As with any other industry, homebrewing continues to evolve. Take one look at the growing amount of devices on the market targeting homebrewers and you can see it happening.
It started small, with kettles designed specifically for homebrewers. They focused on boiling wort or mashing grain. Then came tools to help you better lay out a RIMS or HERMS installation. The Blichmann Tower of Power, for example, brought the possibility of RIMS to those who didn’t want to build their own from the ground up.
Fast forward to the present and you can see a big revolution that has gotten many up in arms within the community. Names like PicoBrew, the Grainfather, and now the freshly announced Vessi have been popping up as new “tools” for the hobby. These are merely a few examples of the growing world of semi-auto to auto brewing/fermenting equipment. And it has proven to be rather polarizing.
What are these polarizing systems? Let’s take a look at just a few of the offerings available.
Picobrew burst on the scene with the Zymatic. This larger system was more intended for professional use, and the price point puts it out of reach of most homebrewers.
However, then they brought a more reachable system to the fore with the Pico!
Coming in at +$900, the Grainfather is an all-in-one brewing system with an 8 US gallon capacity, and can handle up to a 20-pound grain bill.
It includes a counterflow chiller, pumps to circulate wort and aid with cooling.
Expensive, but you get what you pay for – right?
The Brewie is a fully automated brewing machine in a small package. It can brew up to 20 liters of beer per cycle.
Fermentation happens outside of this particular system. However, it touts an easy process for beginners or a hands-on tweaking of the brewing process for experts.
As you look at posts regarding these types of systems (granted, not all equipment is created equal, and not all equipment does the same thing or the same way), you are hit with strong emotional reactions. Take a look at any Facebook post about the Picobrew (as just one example) and you’ll see that post flooded with negative comments:
- “It’s way too expensive”
- “It takes away from the experience”
- “You’re not even brewing anymore”
- “It’s like a damn Keurig machine”
On the flip side of the conversation, people are showing their desire for these setups by funding the road to production:
- The Vessi was more than funded on IndieGoGo – 220% funded on July 18, 2016
- The guys behind Picobrew raised $1.4million to bring the Pico to the masses
- Brewie got backed by 223% of their requested funds.
Judging by the massive amount of funding these setups have received, it’s clear there is demand for single vessel breweries. Even at their lofty prices.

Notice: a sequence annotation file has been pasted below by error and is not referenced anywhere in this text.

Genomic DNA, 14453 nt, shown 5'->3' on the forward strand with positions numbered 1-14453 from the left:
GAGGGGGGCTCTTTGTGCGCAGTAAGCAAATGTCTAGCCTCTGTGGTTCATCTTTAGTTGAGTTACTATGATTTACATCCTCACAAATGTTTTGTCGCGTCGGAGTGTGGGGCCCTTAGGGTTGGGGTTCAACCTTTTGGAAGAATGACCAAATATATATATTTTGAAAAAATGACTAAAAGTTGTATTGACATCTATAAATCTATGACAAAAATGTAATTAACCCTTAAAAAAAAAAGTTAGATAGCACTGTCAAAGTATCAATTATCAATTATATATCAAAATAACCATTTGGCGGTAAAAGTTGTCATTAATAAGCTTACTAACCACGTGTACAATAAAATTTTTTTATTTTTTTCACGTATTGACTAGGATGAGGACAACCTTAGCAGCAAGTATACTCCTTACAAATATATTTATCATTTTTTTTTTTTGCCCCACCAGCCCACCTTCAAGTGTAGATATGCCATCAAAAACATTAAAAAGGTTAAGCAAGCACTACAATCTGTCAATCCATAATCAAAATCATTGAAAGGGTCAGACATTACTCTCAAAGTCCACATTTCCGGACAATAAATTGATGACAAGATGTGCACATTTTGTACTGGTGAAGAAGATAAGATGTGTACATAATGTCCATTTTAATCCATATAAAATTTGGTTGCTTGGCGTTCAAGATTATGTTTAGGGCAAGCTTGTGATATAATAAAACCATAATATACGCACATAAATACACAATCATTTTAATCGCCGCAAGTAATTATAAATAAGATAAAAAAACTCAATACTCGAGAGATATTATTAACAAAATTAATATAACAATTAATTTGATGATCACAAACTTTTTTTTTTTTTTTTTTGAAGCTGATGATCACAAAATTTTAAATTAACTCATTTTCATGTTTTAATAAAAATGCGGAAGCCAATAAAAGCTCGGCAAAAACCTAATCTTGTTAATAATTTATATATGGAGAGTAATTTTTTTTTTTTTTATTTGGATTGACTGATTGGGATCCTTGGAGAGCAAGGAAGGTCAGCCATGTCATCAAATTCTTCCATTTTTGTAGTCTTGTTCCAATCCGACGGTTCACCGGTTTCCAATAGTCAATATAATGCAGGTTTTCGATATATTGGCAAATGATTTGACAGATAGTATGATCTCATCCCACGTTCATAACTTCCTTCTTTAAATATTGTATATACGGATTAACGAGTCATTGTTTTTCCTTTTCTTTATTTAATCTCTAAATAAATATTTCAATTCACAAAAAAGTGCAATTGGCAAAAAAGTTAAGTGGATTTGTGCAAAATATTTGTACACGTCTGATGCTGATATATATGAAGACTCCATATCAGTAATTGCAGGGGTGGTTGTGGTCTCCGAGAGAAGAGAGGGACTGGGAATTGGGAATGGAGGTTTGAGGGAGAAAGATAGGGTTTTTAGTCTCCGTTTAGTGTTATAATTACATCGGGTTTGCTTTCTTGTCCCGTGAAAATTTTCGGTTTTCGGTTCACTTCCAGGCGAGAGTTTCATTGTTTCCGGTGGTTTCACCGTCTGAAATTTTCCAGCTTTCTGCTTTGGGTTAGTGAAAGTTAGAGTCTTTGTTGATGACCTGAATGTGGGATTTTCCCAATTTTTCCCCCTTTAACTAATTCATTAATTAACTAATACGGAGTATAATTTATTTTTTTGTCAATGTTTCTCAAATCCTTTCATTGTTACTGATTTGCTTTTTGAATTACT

There is a group in one corner that says I want to get there as easy as possible, while the other says, “No! Brewing is an art! If you automate brewing, then the machines win!”
But is it that simple? The easy camp can point to complex aspects of brewing, say sugar extraction in the mashing and sparging process for example. They may justify that the best way to ensure a great extraction percentage is to dial the process in as only a computer can. Or, perhaps they just lack the time in their lives to devote a full day to brewing.
The other camp looks at homebrewing with more romance. The journey is just as important as the destination. If you automate the brewing process, you take out the most important part of beer: heart.
Rather than argue for one side or the other, let me share a scenario…
I have a single-hop IPA that I enjoy every time I make it. It’s a recipe I have brewed several times and have finished tweaking everything (at least for now). In short, it’s a beer I enjoy, and I don’t play with it. However, I don’t have a lot of time to brew. When I do, I like to try a new recipe my brew partner and I have been working on. The IPA takes a back seat.
But man, it sure would be nice to have my fresh, single-hop IPA on tap whenever I want it. I could brew two gallons of it in my automated countertop brewery, while at the same time, I brew ten gallons of a blackberry-hibiscus saison on our RIMS setup.
It would be so convenient to come home from work, throw some ingredients into the brew machine, and have a fresh hefeweizen ready to go a week and a half later. And because of the automation, I could brew while taking care of home duties.
I think the automated brewing equipment is a natural evolution of the industry. There’s a place for it, but it’s not for everyone. I’m not giving up my RIMS for one of these, but it might be nice to have some fresh homebrew around a gallon or two at a time. Or take advantage of the consistency to really dial in a recipe.
What about you? Let us know in the comments below.